Pete and his wife and collaborator, Melanie Germond, and their two young sons recently relocated from the small artist community of Bisbee, Arizona to Eugene, Oregon. They are currently enjoying the novelty of being rained on. When he’s not sitting in meetings, Pete enjoys spending time looking under rocks for curious, inspiring, squirmy things.
Pete’s public artwork includes commissions for the cities of Tempe, Tucson, and Scottsdale; the award-winning Children’s Museum of Phoenix; the Walnut Creek (CA) Public Library; a bike path in Loveland, Colorado; a nature center in Cedar Rapids, Iowa, and a pediatric clinic in Douglas, Arizona.
Artists, get your work seen! Learn how from Associate Director, Sarah Turner of DISJECTA Contemporary Art Center. This workshop is designed to aid artists with applying to galleries and exhibitions. Sarah will give us the insider scoop on how to succeed in the competitive world of galleries. Join us Wednesday, December 5, 5:30-7:00 pm to learn more.
Workshop will cover:
– Networking 101
– Best practices for writing proposals to galleries
– Best practices for applying for Open Calls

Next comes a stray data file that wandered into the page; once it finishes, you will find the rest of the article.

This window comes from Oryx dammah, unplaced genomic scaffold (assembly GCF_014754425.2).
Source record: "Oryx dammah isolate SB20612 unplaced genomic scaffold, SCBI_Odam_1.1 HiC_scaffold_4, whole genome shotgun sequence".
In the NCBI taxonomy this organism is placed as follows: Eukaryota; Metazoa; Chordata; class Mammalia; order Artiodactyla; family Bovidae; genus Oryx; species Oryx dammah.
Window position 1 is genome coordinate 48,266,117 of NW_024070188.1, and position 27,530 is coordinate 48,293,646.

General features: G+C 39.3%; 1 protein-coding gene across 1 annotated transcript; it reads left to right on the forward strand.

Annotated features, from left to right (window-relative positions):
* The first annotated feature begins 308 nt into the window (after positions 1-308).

– Best practices on communication and negotiating payment
– Contracts & Invoices 101
– You’re in! Now what?
Artist Reception, Thursday, January 17, 5:30-7:30 pm
Lunchbox Artist Talk, Thursday, January 31, 12-1 pm
How I Make a Living as an Artist:
Kristy Kún, Monday, February 4, 5:30-7 pm
Pete Goldlust, Wednesday, February 13, 5:30-7 pm
The Arts Center Exhibitions and Artist Accelerator Programs are excited to showcase the work of two successful mid-career artists, Pete Goldlust and Kristy Kún. Both forged two very different career paths that allow them to be successful full time artists. Their creativity extends beyond the artwork they produce, to include the means with which they have crafted their careers. What they have in common is careers that did not follow straight lines, and both said ‘Yes’ to creative collaborations that inspired their current work.
Goldlust started out as a studio artist, attended graduate school (School of the Art Institute of Chicago), then attempted the traditional path of seeking gallery representation for his installations and art work, but ended up in the field of public art through collaboration, luck and perseverance. His pivot point came from working on temporary arts installations in empty storefronts, and becoming a junior partner to an artist working in the public art field. Through their partnership Goldlust discovered the collaborative nature of public artwork gave him a lot of freedom to be creative, and that he enjoyed working with fabricators for large budget projects.